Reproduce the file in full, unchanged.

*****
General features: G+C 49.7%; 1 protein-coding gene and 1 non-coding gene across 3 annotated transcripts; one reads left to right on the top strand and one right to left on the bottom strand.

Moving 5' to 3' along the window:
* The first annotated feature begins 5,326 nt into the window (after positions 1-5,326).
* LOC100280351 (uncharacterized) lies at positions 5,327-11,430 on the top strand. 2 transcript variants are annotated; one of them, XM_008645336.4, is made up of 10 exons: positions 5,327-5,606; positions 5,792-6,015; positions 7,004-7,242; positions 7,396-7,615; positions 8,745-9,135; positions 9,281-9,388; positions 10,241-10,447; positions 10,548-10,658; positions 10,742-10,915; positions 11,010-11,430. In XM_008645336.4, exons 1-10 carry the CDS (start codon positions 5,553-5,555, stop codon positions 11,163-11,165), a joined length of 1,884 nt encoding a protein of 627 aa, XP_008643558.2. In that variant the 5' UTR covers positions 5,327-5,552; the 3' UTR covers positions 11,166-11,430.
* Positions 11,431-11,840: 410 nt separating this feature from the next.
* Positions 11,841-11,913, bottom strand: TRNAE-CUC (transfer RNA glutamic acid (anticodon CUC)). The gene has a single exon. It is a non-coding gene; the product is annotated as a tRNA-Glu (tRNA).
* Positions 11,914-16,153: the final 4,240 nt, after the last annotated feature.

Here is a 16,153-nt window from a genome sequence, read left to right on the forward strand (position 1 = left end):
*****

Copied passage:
General features: G+C 49.7%; 1 protein-coding gene and 1 non-coding gene across 3 annotated transcripts; one reads left to right on the top strand and one right to left on the bottom strand.

Moving 5' to 3' along the window:
* The first annotated feature begins 5,326 nt into the window (after positions 1-5,326).
* LOC100280351 (uncharacterized) lies at positions 5,327-11,430 on the top strand. 2 transcript variants are annotated; one of them, XM_008645336.4, is made up of 10 exons: positions 5,327-5,606; positions 5,792-6,015; positions 7,004-7,242; positions 7,396-7,615; positions 8,745-9,135; positions 9,281-9,388; positions 10,241-10,447; positions 10,548-10,658; positions 10,742-10,915; positions 11,010-11,430. In XM_008645336.4, exons 1-10 carry the CDS (start codon positions 5,553-5,555, stop codon positions 11,163-11,165), a joined length of 1,884 nt encoding a protein of 627 aa, XP_008643558.2. In that variant the 5' UTR covers positions 5,327-5,552; the 3' UTR covers positions 11,166-11,430.
* Positions 11,431-11,840: 410 nt separating this feature from the next.
* Positions 11,841-11,913, bottom strand: TRNAE-CUC (transfer RNA glutamic acid (anticodon CUC)). The gene has a single exon. It is a non-coding gene; the product is annotated as a tRNA-Glu (tRNA).
* Positions 11,914-16,153: the final 4,240 nt, after the last annotated feature.

Here is a 16,153-nt window from a genome sequence, read left to right on the forward strand (position 1 = left end):